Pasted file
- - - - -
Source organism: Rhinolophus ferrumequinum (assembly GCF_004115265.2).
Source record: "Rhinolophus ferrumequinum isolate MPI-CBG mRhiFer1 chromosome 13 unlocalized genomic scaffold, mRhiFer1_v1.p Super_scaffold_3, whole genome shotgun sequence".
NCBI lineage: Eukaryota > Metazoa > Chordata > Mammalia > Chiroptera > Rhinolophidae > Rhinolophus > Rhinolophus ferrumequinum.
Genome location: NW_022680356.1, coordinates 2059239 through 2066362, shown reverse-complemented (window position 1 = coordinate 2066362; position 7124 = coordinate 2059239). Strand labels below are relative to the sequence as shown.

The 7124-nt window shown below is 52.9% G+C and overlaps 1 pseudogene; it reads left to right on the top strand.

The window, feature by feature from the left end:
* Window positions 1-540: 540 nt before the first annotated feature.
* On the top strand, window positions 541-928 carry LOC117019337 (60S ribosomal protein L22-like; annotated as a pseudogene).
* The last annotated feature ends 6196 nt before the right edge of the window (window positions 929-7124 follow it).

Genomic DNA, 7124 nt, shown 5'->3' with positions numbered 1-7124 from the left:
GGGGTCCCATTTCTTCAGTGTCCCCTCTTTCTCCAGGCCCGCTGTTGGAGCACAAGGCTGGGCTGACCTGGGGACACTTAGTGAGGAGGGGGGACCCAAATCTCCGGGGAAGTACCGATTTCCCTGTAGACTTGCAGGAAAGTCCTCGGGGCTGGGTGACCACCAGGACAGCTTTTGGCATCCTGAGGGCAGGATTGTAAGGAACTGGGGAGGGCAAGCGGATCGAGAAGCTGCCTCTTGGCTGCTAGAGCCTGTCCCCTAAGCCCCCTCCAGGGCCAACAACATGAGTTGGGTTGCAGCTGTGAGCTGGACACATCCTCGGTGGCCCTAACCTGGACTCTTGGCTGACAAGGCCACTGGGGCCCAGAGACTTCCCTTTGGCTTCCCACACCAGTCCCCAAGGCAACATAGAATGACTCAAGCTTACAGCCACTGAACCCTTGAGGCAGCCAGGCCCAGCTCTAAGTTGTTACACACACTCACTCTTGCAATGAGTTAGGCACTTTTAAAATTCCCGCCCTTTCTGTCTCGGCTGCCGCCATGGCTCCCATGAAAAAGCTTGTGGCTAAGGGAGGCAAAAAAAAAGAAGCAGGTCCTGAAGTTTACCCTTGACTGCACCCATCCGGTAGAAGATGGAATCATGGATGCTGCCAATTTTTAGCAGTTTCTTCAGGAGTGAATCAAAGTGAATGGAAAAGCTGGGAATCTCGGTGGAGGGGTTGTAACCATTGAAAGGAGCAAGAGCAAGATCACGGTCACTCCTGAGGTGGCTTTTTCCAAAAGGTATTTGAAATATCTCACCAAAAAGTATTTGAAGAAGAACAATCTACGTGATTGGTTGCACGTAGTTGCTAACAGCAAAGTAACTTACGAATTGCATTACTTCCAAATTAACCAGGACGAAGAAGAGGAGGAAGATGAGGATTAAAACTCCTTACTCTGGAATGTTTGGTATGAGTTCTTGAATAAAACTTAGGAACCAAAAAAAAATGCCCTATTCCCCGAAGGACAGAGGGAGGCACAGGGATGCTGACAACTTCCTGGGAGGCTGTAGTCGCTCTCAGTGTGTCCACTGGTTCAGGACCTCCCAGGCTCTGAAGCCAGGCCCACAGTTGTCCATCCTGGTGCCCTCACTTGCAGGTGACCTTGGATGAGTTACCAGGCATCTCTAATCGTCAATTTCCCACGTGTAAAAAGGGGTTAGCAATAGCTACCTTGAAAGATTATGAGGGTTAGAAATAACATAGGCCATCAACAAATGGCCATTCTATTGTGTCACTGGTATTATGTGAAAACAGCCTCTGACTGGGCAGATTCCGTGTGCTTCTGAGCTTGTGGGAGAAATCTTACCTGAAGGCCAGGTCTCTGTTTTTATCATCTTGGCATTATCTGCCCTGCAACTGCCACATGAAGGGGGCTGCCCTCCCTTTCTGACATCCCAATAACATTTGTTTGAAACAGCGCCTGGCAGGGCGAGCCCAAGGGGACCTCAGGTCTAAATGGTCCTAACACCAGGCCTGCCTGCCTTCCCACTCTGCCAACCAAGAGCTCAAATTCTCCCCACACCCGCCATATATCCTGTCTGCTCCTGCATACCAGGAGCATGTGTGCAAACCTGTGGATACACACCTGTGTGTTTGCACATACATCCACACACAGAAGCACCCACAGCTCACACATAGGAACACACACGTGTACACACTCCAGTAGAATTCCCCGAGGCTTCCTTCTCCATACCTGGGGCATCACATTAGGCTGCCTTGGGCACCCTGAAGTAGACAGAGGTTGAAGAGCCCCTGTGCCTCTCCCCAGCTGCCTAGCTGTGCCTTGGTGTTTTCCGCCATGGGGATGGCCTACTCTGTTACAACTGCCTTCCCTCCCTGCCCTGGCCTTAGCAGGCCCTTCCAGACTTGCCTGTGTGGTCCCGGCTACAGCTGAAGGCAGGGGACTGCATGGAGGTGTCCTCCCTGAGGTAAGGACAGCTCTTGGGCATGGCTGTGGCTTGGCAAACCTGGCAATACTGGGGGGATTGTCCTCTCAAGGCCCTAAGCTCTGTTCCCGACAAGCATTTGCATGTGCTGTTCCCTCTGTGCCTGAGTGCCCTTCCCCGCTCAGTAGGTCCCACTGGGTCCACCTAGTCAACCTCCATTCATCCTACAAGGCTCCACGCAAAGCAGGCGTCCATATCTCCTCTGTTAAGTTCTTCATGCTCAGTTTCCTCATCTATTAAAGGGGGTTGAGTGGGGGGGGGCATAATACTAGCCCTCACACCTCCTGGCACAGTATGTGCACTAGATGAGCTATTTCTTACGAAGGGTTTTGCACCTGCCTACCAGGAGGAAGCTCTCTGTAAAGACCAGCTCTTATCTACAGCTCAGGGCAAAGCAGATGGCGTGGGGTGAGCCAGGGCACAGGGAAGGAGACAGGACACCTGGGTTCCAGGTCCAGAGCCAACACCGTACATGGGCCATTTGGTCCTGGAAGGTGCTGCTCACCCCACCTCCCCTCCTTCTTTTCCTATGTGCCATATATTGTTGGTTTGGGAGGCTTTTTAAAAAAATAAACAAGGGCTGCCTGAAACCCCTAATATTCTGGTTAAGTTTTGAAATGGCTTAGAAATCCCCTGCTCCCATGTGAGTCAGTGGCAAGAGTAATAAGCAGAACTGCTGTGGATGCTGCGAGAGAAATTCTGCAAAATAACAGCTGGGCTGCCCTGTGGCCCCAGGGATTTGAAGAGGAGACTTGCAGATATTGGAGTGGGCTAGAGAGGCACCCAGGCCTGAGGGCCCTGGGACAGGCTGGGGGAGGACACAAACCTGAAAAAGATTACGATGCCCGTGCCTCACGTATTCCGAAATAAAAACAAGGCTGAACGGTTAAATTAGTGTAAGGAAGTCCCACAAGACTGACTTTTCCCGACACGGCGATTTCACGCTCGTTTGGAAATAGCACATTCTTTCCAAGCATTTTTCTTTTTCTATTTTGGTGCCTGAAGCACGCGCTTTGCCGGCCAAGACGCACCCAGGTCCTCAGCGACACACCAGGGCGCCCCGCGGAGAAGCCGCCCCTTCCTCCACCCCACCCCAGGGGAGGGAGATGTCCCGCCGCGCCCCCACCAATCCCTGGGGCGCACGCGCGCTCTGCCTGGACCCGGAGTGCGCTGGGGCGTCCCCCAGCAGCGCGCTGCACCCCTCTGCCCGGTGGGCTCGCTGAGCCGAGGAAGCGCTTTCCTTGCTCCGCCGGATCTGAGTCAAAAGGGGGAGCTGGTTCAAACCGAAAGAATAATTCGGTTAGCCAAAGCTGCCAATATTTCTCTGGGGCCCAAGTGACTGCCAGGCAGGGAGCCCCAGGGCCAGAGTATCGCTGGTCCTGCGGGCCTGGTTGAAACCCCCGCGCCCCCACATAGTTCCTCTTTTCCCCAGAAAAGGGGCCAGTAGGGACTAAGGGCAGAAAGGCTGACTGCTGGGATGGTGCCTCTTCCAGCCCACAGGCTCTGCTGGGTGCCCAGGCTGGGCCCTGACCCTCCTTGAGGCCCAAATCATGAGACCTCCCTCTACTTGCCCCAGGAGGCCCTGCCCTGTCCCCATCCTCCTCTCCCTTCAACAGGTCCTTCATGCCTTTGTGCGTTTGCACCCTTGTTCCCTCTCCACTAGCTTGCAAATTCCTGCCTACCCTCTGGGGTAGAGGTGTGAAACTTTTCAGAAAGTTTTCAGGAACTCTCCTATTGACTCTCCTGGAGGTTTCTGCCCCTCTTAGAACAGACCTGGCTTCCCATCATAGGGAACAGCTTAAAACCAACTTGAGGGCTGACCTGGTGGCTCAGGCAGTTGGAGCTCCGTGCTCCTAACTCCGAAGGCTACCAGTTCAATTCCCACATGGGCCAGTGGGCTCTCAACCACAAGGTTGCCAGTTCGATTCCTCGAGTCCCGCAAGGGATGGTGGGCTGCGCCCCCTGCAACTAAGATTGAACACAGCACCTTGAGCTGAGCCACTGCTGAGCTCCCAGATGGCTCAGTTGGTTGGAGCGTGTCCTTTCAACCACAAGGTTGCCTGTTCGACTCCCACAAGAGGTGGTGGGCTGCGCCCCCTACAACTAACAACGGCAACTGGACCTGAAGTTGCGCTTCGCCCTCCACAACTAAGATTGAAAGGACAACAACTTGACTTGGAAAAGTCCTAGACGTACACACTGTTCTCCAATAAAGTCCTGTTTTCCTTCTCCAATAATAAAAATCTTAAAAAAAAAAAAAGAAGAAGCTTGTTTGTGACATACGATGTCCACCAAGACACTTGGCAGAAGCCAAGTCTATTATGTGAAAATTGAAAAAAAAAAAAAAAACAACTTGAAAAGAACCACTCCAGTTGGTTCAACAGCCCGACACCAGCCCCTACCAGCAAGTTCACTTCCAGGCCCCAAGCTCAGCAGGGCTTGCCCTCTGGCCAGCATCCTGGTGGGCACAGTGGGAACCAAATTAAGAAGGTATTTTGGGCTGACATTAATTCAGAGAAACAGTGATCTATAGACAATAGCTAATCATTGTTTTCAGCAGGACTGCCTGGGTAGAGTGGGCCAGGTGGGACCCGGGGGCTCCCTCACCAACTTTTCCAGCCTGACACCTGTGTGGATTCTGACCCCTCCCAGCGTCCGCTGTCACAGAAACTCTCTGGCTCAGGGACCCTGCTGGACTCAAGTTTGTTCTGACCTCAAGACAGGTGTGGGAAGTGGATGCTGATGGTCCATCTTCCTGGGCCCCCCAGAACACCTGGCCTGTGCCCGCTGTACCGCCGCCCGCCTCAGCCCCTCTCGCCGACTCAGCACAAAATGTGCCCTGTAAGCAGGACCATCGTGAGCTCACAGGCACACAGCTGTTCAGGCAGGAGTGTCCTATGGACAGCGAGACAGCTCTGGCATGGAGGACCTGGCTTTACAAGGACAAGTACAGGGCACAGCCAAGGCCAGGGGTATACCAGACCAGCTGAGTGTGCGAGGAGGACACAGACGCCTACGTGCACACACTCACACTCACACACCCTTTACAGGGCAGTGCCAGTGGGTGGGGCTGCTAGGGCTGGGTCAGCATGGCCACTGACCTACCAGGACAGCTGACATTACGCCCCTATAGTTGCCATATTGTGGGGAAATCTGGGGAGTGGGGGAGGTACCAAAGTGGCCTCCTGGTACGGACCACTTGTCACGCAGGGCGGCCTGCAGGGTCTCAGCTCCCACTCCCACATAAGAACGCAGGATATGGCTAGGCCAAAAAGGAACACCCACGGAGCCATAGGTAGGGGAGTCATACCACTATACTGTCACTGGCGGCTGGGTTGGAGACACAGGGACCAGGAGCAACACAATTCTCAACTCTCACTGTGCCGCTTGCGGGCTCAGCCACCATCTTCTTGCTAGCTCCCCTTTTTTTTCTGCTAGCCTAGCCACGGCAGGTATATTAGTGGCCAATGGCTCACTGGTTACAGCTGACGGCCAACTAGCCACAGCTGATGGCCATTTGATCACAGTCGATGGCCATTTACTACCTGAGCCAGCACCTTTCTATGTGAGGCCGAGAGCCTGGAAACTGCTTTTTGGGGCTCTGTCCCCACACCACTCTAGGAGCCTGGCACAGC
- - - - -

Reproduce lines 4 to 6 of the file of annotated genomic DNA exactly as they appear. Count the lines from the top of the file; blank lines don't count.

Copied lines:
Genome location: NW_022680356.1, coordinates 2059239 through 2066362, shown reverse-complemented (window position 1 = coordinate 2066362; position 7124 = coordinate 2059239). Strand labels below are relative to the sequence as shown.

The 7124-nt window shown below is 52.9% G+C and overlaps 1 pseudogene; it reads left to right on the top strand.

The window, feature by feature from the left end: